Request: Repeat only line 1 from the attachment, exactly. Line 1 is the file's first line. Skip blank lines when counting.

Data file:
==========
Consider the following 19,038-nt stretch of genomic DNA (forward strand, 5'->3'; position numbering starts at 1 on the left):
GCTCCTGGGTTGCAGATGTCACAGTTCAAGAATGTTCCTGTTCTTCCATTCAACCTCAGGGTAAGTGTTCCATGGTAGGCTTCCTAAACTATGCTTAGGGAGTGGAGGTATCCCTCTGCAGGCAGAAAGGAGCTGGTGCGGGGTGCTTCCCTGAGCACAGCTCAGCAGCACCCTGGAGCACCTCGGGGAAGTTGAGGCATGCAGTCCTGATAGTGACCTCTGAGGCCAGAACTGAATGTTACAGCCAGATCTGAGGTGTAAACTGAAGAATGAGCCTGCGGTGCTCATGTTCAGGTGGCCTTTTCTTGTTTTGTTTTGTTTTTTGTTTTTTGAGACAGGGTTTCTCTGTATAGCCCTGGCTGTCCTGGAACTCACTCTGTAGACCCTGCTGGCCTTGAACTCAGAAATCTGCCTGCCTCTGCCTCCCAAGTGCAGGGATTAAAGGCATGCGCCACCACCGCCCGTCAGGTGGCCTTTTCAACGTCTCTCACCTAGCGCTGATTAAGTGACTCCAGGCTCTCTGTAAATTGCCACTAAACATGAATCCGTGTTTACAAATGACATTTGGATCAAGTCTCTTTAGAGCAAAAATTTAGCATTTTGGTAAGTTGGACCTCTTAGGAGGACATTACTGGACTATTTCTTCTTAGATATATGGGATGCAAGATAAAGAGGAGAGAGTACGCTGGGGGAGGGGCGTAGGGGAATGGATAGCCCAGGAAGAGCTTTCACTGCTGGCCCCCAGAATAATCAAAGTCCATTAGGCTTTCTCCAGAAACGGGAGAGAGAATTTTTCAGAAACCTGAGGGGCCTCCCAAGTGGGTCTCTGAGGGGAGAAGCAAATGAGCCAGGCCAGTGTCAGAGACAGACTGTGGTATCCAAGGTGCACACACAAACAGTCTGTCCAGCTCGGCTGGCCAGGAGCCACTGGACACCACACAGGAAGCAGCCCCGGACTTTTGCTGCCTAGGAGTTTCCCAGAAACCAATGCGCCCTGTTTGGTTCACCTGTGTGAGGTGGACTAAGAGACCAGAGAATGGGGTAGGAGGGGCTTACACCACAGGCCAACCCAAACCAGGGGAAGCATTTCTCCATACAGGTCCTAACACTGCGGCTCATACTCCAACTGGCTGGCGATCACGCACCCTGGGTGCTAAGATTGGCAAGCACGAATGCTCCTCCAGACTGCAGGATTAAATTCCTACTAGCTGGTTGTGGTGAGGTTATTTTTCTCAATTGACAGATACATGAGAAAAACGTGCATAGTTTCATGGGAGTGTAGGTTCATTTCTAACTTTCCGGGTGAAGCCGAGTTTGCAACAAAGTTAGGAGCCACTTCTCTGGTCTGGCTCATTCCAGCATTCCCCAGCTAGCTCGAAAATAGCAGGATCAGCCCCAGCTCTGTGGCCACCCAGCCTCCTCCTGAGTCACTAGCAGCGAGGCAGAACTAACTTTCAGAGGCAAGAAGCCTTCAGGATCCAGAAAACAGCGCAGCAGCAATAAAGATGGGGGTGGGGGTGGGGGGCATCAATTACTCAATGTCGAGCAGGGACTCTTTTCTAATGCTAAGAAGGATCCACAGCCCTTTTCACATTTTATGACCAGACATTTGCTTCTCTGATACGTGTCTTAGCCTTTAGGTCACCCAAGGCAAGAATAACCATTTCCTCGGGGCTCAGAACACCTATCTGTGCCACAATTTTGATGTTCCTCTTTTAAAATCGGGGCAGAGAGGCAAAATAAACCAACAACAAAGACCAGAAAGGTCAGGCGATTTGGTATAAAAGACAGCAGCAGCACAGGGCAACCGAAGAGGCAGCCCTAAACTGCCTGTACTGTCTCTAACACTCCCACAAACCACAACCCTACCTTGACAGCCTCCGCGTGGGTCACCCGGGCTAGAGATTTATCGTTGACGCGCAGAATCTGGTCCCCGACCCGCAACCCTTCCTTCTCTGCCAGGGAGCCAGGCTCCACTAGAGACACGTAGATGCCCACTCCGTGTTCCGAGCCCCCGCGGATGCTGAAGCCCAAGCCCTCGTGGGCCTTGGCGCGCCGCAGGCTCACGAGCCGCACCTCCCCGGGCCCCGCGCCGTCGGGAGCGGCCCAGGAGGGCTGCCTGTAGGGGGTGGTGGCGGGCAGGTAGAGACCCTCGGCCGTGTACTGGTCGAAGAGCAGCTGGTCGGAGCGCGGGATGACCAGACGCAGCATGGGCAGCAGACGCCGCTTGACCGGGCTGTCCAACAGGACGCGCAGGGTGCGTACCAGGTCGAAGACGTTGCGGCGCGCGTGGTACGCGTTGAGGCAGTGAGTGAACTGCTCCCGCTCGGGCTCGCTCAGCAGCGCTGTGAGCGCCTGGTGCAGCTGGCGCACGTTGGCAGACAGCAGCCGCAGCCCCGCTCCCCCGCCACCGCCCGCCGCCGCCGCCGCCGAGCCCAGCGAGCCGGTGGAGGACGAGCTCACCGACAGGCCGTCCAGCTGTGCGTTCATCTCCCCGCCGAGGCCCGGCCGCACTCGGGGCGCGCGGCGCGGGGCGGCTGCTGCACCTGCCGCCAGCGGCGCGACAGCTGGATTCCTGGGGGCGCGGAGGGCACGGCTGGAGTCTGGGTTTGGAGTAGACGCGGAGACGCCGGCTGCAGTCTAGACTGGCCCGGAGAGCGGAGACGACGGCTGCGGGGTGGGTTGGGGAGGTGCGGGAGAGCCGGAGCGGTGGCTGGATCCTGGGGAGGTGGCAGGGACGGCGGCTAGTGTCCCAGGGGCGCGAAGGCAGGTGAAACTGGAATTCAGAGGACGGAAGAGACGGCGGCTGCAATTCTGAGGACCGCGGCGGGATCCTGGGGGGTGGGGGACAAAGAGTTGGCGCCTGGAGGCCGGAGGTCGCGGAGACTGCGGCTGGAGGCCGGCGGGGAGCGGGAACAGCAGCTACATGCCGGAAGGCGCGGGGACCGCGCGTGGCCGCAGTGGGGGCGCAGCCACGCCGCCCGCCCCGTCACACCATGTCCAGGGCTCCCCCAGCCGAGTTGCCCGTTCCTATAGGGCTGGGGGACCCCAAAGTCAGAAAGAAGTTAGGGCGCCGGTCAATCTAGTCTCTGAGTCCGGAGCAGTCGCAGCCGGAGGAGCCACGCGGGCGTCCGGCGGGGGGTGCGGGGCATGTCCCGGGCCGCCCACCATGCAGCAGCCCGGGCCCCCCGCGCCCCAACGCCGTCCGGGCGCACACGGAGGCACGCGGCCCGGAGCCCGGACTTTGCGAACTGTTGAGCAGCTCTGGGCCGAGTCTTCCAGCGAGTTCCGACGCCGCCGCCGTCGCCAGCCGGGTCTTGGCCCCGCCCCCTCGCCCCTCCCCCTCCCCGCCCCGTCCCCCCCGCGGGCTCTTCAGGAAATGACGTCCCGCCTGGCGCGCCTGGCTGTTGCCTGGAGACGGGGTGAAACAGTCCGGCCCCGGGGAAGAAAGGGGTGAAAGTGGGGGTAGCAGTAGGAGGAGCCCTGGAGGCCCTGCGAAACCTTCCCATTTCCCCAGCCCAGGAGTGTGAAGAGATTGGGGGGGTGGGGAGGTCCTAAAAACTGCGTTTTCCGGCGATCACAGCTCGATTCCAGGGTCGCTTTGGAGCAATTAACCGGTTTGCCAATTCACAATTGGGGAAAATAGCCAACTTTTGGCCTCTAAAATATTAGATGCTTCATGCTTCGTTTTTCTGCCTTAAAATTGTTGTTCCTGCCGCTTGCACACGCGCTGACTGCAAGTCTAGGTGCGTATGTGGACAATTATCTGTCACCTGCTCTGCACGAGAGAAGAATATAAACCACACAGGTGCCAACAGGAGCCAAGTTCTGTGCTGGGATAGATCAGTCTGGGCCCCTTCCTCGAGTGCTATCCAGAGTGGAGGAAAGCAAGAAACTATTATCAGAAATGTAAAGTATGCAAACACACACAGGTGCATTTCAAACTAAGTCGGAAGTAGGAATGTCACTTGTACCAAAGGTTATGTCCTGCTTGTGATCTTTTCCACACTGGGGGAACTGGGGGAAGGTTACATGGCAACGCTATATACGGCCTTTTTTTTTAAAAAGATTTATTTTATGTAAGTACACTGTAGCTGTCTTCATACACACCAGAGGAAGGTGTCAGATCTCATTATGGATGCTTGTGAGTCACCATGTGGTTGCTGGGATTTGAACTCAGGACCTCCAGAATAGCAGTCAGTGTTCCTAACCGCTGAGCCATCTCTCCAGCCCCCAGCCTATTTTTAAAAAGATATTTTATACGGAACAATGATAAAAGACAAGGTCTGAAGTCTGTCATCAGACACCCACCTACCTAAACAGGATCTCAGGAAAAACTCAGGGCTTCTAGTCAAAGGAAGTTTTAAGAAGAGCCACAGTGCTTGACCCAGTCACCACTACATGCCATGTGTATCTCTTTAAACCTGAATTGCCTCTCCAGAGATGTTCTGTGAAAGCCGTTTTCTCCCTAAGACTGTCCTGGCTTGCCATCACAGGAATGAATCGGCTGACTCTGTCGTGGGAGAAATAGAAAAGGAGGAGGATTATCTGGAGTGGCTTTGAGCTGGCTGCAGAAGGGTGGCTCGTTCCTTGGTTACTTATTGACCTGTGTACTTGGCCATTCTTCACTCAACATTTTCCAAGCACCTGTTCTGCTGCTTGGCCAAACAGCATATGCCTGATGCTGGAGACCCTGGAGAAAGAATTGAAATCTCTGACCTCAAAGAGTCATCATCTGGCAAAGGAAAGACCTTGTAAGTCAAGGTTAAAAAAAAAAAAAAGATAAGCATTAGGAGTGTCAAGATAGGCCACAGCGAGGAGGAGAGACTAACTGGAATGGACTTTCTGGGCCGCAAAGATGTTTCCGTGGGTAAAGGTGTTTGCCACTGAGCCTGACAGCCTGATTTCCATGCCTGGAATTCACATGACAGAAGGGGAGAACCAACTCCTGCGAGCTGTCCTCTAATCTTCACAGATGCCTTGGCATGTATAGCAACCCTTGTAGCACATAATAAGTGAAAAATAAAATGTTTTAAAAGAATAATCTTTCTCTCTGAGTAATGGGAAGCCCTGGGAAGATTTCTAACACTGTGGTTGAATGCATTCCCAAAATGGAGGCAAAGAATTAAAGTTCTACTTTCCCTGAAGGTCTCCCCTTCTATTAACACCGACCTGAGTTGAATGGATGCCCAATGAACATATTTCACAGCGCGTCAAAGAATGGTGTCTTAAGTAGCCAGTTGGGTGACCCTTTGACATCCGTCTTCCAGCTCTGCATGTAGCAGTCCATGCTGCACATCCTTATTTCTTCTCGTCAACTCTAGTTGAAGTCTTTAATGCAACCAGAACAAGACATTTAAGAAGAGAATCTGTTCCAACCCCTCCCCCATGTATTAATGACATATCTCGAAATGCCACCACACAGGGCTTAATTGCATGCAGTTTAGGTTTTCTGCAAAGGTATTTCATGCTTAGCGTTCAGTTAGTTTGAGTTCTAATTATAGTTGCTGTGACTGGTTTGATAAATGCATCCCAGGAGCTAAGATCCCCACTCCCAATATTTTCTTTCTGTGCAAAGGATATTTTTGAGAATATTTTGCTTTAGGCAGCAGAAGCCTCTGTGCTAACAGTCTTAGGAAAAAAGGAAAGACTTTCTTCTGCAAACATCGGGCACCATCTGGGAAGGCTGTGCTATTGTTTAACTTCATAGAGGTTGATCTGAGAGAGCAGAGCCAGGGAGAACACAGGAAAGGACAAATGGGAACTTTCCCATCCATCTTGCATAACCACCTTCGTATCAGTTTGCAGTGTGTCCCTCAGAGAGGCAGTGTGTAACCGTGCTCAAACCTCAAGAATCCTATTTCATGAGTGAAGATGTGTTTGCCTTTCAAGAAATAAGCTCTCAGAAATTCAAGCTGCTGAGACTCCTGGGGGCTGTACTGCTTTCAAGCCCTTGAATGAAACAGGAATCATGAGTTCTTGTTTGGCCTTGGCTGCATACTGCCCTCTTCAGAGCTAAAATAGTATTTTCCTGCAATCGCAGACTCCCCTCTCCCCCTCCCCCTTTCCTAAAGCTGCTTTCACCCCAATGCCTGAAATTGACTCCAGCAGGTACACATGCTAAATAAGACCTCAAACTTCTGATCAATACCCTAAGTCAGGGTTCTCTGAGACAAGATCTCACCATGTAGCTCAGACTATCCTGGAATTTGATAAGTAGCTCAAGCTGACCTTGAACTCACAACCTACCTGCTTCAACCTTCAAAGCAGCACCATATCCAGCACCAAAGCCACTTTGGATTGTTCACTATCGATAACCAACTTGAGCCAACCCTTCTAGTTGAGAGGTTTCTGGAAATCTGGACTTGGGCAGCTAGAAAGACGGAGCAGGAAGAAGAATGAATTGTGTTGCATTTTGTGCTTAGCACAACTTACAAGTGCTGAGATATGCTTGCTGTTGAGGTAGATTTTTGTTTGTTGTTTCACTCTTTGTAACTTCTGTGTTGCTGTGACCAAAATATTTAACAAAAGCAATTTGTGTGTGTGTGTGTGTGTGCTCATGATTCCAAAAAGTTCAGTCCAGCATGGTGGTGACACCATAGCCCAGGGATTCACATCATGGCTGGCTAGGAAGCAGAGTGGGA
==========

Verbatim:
Consider the following 19,038-nt stretch of genomic DNA (forward strand, 5'->3'; position numbering starts at 1 on the left):